If Richard Ferlazzo’s official title; Design Director GM Holden, isn’t enough to convince you he knows a thing or two about automotive design. Then consider the fact that he’s the father of Efijy – Holden’s the stylish concept car that’s enjoyed international acclaim and is widely considered to be the world’s best hot rod. Which is hard to argue considering the HOK Soprano Purple, pillar-less, two-seater coupe was awarded North American Concept Car of the Year in 2007 and took out the coveted Hot Rod magazine, 2006 Hot Rod of the Year!

One of the design triumphs of Efijy is how Ferlazzo has managed to effortlessly blend radical 50s, art-deco styling with modern, high-tech gizmos, such as; large diameter wheels, fan-cooled LED lighting, hard-drive audio/video, navigation, proximity sensing door opening and touch screen monitor. The key to getting it to work together is that everything has been executed in a retro style. Another aspect to the genius of Efijy’s design is how it hides its extreme dimensions. It’s as wide as a Hummer, long as a Statesman, lower than a new Corvette and sports massive, 22-inch wheels. Yet it doesn’t look squashed, or stubby, its proportional elements complement each other.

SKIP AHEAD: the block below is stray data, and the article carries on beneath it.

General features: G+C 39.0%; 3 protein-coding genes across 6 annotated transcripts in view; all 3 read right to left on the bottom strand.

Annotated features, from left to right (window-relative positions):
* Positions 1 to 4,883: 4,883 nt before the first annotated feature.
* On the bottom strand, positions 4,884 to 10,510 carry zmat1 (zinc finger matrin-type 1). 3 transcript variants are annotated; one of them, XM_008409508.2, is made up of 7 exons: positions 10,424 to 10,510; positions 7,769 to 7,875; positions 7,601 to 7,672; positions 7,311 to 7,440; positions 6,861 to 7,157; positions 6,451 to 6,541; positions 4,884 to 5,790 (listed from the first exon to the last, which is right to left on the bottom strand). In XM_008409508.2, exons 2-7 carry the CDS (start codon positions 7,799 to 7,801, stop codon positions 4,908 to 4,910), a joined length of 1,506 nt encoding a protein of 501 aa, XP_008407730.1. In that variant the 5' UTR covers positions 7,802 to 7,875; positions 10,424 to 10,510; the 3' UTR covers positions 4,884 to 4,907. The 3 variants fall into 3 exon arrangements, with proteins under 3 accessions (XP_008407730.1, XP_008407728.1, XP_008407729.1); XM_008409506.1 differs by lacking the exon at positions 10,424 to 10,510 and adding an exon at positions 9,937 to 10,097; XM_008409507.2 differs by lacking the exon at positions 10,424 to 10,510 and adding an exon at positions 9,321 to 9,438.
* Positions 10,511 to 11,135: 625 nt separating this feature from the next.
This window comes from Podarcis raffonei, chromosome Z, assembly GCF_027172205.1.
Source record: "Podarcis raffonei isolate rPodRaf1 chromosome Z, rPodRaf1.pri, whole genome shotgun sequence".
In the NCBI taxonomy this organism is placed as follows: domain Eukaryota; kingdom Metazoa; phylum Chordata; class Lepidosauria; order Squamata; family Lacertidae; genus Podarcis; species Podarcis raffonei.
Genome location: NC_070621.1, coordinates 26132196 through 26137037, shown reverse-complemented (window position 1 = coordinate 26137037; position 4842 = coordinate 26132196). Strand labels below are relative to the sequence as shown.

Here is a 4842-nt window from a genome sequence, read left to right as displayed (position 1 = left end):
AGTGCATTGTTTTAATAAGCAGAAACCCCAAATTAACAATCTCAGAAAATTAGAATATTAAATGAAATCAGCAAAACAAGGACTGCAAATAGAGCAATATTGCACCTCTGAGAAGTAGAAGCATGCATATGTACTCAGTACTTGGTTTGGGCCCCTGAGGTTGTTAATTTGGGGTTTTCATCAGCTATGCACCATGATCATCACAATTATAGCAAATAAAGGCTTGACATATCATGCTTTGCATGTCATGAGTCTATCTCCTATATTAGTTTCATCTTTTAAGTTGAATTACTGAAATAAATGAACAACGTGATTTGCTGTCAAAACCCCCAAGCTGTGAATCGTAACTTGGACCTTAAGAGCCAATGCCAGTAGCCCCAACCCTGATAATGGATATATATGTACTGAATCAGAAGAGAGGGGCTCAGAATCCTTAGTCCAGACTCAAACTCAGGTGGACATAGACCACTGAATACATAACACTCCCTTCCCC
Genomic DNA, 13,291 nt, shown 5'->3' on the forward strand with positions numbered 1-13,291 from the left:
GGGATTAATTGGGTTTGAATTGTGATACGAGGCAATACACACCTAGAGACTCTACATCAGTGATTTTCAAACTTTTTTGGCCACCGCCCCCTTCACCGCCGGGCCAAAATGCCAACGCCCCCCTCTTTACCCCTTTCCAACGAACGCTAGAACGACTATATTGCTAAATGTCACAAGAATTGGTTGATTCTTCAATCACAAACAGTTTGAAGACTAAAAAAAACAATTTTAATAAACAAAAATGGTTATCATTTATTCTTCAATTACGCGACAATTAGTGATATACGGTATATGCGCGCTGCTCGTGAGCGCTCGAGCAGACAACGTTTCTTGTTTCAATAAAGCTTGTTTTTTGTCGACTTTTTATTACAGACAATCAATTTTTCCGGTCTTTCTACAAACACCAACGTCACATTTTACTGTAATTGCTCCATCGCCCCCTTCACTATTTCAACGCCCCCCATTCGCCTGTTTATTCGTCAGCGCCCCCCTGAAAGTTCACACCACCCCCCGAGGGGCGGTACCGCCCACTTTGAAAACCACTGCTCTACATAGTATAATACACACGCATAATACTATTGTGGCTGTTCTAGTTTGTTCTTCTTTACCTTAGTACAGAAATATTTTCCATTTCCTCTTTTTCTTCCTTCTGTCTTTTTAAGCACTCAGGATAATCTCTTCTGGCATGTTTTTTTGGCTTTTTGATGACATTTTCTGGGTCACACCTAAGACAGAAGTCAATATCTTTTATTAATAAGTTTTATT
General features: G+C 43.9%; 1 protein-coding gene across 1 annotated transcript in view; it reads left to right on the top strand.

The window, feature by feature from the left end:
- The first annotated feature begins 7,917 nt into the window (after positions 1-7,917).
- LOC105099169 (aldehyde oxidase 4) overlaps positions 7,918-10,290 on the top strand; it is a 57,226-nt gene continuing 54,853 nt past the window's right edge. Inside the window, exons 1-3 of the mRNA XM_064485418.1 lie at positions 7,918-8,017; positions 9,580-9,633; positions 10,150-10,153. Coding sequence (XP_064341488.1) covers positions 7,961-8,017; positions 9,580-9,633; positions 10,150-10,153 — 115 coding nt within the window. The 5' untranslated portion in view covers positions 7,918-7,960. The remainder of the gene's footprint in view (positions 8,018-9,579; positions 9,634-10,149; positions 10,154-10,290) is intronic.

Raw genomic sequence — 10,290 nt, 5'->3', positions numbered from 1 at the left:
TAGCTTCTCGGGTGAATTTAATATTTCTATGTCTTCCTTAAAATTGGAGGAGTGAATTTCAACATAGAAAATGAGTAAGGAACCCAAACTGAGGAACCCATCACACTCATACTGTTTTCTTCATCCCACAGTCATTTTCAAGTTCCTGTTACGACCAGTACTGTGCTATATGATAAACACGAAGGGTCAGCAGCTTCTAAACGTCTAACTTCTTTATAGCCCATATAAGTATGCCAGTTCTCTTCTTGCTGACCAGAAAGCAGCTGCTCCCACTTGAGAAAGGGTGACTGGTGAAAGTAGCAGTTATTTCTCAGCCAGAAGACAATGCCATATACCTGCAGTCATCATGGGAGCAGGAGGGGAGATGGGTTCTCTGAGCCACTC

As Richard says, “Proportion. It’s the first thing all us designers talk about. Similarly for a custom car, changing the size of the wheels, dropping the ride height, slamming the roof. All these things alter proportion and all have to be in harmony. If there’s one aspect that’s out of place, it will draw your eye and will likely ruin the overall look.” Ferlazzo believes that the best way to avoid this problem is to start with a clear vision and stick to it. Avoid trying to incorporate the latest and greatest, no matter how good an idea is. What’s more important is that everything works as one. With insight like that, it’s no wonder Ferlazzo’s resume includes a stint in the US, working with another design legend, Larry Erickson (the guy who penned CadZZilla). When it comes to automotive design, Richard Ferlazzo is a cut above the rest.